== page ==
WATERBURY, Conn. (WTNH) — During the COVID-19 pandemic, realtors say Waterbury saw an influx of out-of-state residents, particularly from New York.
“It’s just a huge influx of New York buyers here in Connecticut,” said Dave Jones, owner of Dave Jones Realty. “The real estate market has never been this hot for sellers.”
While it’s creating big business in the real estate industry, it’s also contributing to the rise of out-of-state license plates that residents are noticing on the streets and in neighborhoods. That’s led to concerns by some longtime Waterbury residents that those with out-of-state plates are not paying taxes they should to the city.
Some of those concerns were voiced at Monday night’s virtual Board of Aldermen meeting.
“People are taking advantage of us,” said Martin Spring, president of the Waterville Community Club. “And as a taxpayer, I’m appalled because people should be paying their fair share of taxes.”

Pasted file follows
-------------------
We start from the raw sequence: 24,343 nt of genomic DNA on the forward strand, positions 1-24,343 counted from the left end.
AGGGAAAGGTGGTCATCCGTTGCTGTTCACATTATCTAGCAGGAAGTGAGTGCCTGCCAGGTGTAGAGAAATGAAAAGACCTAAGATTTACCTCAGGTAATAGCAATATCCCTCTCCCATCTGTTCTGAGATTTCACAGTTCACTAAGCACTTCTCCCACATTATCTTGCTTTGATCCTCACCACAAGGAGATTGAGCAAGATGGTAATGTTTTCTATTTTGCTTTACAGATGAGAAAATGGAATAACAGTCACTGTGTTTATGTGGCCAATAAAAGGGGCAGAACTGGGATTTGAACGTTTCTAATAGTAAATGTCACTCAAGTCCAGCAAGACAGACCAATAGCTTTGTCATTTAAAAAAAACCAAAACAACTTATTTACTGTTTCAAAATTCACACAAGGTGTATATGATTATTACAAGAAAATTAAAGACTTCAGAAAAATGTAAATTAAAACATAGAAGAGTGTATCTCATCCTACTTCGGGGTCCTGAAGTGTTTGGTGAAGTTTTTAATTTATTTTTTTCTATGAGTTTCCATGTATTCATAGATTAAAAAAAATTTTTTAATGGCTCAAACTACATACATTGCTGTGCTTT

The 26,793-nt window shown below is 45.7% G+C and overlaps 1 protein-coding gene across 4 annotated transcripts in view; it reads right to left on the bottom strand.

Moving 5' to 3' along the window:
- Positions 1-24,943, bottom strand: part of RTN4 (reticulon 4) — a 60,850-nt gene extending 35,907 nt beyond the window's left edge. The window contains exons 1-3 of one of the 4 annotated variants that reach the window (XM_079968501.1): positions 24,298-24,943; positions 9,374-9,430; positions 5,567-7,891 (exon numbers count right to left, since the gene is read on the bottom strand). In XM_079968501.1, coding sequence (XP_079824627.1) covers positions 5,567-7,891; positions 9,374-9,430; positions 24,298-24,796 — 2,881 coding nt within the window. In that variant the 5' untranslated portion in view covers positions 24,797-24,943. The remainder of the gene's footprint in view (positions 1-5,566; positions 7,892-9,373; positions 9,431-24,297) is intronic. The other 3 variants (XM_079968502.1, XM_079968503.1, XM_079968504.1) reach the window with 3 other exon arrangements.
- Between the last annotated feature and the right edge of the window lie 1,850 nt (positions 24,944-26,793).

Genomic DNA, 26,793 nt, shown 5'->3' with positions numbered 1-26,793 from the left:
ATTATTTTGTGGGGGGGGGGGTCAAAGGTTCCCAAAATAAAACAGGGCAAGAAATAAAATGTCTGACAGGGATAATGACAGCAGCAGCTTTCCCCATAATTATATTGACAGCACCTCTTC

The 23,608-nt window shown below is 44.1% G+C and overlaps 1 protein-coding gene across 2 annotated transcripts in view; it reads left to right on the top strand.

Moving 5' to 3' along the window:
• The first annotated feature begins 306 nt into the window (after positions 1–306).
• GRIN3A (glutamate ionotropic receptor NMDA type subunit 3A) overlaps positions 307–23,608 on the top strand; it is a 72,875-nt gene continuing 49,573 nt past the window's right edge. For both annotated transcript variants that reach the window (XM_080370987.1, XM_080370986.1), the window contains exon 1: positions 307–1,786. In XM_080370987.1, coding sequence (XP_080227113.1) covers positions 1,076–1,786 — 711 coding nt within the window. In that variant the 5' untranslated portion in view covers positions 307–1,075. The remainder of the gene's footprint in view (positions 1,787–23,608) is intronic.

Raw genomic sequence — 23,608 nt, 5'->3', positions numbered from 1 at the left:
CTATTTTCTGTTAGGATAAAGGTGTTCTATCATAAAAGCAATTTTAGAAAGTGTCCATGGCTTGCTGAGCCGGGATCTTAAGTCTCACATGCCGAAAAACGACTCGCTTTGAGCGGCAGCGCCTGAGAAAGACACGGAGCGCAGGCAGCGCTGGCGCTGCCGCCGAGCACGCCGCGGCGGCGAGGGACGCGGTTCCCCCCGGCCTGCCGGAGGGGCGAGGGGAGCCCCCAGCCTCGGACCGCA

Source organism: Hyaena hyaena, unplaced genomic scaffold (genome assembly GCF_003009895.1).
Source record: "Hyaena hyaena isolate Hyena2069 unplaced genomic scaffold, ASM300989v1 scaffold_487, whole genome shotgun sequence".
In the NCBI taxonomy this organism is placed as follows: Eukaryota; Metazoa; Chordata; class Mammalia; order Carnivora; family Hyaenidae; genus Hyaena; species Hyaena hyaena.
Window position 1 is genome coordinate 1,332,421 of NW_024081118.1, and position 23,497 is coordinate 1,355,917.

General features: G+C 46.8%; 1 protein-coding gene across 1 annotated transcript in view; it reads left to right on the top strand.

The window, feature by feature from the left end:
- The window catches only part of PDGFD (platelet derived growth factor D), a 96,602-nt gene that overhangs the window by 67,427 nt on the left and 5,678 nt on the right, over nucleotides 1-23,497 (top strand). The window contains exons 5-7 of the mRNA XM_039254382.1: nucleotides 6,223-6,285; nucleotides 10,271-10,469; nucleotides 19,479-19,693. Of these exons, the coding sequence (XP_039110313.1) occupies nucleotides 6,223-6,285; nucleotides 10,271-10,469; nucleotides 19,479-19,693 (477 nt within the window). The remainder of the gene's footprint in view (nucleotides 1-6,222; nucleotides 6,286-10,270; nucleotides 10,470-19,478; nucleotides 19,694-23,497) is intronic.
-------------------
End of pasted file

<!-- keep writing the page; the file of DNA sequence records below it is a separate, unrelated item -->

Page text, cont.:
Earlier this week, the Board of Aldermen voted for a new city ordinance that will allow police to issue $250 fines to residents caught with out-of-state plates after living in Connecticut for more than 90 days. Alderman George Noujaim explained to News 8 the fines will begin next month.
“We’ve gotten a lot of phone calls from constituents watching their neighbors come and having their vehicles stay with out-of-state plates.”
News 8 met one man on The Waterbury Green Tuesday who told us he has friends from out of state who moved to Waterbury. They have yet to register their cars in Connecticut.
“They can’t register their cars in Waterbury because taxes are too high. They said they owe back taxes,” he said.
This is not a new issue in Waterbury. But, Alderman Noujaim explained why now was a good time to address this and take action.
“It has to go through the state legislature first before the city can adopt it so now that that had passed [in this most recent legislative session], we were one of the first cities to adopt an ordinance,” he said.
Alderman Noujaim welcomes the influx of new city residents but he hopes they take care of the necessary paperwork with their vehicles.
Realtor Jones agrees.
“It’s obviously costing these towns a lot of money when these people move in and forget to update their paperwork,” Jones said. “So the fact that they’re putting some weight behind it with a fine will probably get more people to remember a little better to go get done what they need to get done.”